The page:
• Use the thinner marker to write a return address smaller than (and above and to the left of) the delivery address.

Step 3: Add a witty, whacky, or heartfelt message to the reverse side of your potato parcel. Something like...

  • "I love you more than french fries."
  • "You've got great curb a-peel!"
  • "You're absolutely mashing."
  • "Can I cook you dinner?"
  • Have another good message idea? Leave it in the post comments below...

Step 4: Add the correct amount of postage, based on weight. As of January 2016, the correct amounts for US mailings are...

  • 6 oz: $3.14 (7 regular stamps)
  • 7 oz: $3.34 (7 regular stamps)
  • 8 oz: $3.54 (8 regular stamps)
  • 9 oz: $3.74 (8 regular stamps)
  • 10 oz: $3.94 (9 regular stamps)
  • 11 oz: $4.14 (9 regular stamps)
  • 12 oz: $4.34 (9 regular stamps)
  • 13 oz: $4.54 (10 regular stamps)
  • 13+ oz: Send your potato via Priority Mail. Cost varies by weight and zone. Look it up here (select "Package") >

Step 5: Mail your potato!

  • If 13 oz or less, ceremoniously drop your potato in any blue mailbox.
  • Listen for a nice dull thud when it hits the bottom.
  • If over 13 oz, hand it over the counter at your local post office.
  • Wink and walk away.


Devin turns crafty ideas into surprising products and memorable experiences. He is co-owner of Leafcutter Designs, a creative studio and online shop based in Berkeley, CA.

7 Comments

  1. Bili Reuben

    February 10, 2017 at 3:34 pm

    I AM SO GOING TO MAIL MY COUSIN NATE A POTATO!!!!!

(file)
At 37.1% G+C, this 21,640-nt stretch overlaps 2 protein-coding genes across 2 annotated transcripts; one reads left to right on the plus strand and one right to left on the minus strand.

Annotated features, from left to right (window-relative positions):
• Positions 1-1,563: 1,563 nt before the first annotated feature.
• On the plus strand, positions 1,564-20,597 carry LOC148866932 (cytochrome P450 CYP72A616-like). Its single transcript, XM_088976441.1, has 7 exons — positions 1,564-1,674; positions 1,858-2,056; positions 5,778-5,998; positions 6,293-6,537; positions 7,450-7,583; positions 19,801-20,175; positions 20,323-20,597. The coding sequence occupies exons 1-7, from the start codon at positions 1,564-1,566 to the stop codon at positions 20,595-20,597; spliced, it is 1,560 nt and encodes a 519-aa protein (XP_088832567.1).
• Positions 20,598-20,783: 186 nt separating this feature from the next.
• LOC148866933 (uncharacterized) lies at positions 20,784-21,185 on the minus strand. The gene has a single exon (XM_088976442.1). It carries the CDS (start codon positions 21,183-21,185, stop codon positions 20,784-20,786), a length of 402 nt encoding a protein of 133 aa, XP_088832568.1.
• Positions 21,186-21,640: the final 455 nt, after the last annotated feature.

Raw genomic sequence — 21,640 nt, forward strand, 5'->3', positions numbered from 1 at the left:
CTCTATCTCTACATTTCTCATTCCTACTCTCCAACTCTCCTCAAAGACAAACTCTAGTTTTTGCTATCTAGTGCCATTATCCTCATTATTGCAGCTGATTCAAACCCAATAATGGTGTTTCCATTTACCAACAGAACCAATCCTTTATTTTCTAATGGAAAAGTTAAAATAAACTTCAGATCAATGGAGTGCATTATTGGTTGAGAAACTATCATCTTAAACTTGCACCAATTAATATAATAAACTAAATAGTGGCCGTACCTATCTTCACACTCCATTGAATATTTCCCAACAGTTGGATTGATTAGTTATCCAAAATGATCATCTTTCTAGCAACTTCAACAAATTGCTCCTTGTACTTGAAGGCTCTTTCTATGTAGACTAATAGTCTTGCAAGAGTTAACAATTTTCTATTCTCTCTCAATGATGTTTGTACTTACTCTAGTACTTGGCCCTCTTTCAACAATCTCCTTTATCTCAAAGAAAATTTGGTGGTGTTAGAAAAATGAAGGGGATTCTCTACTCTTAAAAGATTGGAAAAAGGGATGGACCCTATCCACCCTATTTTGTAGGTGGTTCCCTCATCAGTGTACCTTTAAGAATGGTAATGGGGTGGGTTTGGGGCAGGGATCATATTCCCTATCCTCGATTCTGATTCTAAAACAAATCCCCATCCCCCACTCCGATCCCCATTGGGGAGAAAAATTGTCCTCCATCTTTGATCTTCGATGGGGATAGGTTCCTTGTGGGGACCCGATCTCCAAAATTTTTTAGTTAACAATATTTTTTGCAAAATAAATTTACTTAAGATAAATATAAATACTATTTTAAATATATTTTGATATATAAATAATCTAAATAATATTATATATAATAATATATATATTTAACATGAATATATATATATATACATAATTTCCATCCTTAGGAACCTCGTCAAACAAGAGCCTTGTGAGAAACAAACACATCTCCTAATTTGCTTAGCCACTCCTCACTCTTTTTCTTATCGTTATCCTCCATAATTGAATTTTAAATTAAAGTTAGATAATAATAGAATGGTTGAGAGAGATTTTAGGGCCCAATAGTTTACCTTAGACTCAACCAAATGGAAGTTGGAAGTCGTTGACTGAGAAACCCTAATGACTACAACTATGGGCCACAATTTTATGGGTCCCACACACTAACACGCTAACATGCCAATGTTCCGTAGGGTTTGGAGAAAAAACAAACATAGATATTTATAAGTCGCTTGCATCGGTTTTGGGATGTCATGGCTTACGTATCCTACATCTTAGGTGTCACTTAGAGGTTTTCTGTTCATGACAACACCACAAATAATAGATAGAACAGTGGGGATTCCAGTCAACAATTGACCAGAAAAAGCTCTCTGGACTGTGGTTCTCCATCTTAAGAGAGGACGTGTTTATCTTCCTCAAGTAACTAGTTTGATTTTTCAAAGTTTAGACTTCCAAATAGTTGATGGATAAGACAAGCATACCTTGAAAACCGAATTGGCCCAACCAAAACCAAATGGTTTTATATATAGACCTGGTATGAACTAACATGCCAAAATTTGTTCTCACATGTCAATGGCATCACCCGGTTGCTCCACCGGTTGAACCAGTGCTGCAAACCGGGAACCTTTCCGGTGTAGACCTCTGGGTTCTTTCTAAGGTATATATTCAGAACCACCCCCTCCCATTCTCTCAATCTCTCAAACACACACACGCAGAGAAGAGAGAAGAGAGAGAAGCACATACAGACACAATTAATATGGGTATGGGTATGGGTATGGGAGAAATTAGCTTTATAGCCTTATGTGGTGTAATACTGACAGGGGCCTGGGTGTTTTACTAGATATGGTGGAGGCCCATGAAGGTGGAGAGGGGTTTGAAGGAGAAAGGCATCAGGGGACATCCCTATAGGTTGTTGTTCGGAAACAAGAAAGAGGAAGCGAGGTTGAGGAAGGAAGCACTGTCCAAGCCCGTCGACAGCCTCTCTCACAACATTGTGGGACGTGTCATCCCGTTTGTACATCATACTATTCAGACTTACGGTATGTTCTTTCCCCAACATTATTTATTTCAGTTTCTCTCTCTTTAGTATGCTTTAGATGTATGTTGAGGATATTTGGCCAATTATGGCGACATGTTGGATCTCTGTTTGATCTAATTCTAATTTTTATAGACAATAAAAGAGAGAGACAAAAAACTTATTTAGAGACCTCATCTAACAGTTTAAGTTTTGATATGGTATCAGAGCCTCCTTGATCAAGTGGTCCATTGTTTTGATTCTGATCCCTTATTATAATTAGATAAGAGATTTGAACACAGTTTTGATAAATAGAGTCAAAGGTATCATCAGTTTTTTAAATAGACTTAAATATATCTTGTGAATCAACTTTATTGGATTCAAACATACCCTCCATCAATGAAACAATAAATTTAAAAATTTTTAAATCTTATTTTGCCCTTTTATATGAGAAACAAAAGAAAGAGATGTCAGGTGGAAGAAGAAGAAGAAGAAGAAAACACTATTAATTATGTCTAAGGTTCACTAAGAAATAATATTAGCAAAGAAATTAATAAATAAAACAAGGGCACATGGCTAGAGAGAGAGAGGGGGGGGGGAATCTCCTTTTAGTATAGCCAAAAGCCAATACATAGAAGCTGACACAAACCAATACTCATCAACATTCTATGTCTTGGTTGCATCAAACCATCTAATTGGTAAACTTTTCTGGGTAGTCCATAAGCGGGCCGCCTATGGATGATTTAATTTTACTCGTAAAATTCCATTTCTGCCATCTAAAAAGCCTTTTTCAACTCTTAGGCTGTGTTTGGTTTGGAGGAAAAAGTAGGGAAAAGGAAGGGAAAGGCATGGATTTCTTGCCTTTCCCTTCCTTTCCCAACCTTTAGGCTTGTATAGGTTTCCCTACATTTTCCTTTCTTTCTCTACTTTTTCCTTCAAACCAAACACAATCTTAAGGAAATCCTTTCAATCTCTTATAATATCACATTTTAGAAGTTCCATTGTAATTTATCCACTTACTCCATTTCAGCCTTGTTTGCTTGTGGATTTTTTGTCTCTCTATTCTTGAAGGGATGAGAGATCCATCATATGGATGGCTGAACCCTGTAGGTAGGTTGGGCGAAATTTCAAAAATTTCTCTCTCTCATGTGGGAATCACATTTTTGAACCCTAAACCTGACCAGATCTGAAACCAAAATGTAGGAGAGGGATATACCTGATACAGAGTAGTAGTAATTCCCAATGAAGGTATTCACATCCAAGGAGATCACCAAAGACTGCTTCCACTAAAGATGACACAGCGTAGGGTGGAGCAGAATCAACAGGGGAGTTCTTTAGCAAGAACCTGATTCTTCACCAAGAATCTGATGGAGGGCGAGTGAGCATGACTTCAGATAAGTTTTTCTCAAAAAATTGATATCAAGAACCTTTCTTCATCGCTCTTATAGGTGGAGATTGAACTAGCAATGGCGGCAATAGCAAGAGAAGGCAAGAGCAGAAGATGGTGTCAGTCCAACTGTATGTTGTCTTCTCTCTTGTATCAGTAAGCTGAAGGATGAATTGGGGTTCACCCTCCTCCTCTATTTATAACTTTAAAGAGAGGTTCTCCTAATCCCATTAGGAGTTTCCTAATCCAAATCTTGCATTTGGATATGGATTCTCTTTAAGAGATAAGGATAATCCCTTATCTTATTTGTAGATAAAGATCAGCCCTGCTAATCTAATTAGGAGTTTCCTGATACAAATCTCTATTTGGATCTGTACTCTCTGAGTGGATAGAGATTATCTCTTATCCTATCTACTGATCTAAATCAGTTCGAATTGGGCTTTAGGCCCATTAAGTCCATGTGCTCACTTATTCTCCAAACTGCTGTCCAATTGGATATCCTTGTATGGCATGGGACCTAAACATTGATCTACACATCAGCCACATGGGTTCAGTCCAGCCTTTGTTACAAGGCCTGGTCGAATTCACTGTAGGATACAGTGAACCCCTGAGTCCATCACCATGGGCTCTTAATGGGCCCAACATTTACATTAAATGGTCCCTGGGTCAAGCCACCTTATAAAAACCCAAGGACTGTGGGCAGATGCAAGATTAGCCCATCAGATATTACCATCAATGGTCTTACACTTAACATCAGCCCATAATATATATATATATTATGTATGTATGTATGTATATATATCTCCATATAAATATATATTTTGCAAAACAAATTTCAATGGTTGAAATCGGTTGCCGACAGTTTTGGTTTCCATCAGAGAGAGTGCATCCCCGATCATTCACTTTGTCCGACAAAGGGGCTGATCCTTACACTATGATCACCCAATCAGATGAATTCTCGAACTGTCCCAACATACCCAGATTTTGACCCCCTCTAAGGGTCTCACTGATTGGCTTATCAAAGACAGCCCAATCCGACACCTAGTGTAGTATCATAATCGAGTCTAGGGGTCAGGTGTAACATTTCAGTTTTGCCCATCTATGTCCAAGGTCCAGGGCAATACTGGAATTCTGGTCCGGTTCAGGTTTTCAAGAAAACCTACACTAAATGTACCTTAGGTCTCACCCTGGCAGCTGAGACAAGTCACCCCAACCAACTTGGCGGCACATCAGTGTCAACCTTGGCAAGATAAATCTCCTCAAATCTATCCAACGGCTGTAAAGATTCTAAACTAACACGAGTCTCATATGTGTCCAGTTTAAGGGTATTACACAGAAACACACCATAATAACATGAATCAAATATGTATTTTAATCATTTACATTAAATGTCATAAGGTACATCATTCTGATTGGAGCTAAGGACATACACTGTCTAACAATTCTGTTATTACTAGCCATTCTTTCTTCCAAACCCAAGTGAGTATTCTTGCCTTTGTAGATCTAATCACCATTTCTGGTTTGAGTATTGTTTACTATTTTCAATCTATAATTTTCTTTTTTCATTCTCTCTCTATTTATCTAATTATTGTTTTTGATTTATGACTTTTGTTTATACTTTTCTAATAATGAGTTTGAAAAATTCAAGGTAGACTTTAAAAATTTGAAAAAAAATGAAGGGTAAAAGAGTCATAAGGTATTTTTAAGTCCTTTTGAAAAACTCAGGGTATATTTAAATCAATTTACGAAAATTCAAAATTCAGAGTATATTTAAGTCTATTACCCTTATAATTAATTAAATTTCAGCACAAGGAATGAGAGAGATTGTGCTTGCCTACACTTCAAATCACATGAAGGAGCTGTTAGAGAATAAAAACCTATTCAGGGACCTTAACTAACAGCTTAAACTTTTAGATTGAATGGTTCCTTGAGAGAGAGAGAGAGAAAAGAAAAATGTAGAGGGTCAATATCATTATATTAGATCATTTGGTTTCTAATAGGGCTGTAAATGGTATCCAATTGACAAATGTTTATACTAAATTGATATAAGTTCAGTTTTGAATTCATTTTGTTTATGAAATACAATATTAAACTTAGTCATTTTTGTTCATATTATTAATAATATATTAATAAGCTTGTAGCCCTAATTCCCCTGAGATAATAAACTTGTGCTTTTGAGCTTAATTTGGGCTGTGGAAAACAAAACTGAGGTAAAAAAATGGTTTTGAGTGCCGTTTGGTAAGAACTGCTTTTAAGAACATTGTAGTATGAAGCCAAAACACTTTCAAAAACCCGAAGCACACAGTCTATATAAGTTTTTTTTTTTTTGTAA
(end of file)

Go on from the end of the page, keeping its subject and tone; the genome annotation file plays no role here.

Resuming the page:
seriously, he lives in Idaho, so it would be funny, because Idaho has potatoes, and it’s a potato…. I guess it’s not that funny.

  2. 90sProject's channelV2

    November 24, 2016 at 11:16 am

    Alright, well how is 7 stamps for a 6 oz potato 3.14, and 7 stamps for a 7oz potato 3.34?

    • Devin Redmond

      November 28, 2016 at 5:53 pm

      Good question! $3.14 is the exact postage required to ship a 6 oz parcel. But you can’t get there with only six 49 cent stamps. So, if you’re using regular first class letter rate stamps, you’ll need seven, which will equal $3.43 in postage, enough to ship a 6 or 7 oz potato. Cheers.

  3. sheri cecil

    February 6, 2016 at 9:00 am

    In 1987 my brother successfully mailed to me cross country an unwrapped slice of american cheese.
    He had written my address in sharpie and glued the stamp down.
    treasure

  4. Kira

    January 20, 2016 at 2:53 pm

    That’s the coolest thing I’ve seen! I can’t wait to send my very own spud. You guys are awesome!

  5. NobleDesignMedia

    January 19, 2016 at 11:25 pm

    I would feel embarrassed and bad making a postal person carry a sweet potato like that, especially when the purpose was mostly whimsy. And the trucks required to transport to destination take away any remaining merit of fun of the idea may have had for me. Sorry.

    • Devin Redmond

      January 23, 2016 at 1:23 pm

      I think whimsy is a great reason to send mail. 90% of mail is sent to solicit business or payment for something (ads, bills, etc.), and that’s no fun at all. I would venture that most postal carriers would get a kick out of delivering a potato (or some other whacky item) with a sweet note on it. After all, who wants to deliver advertisements all day?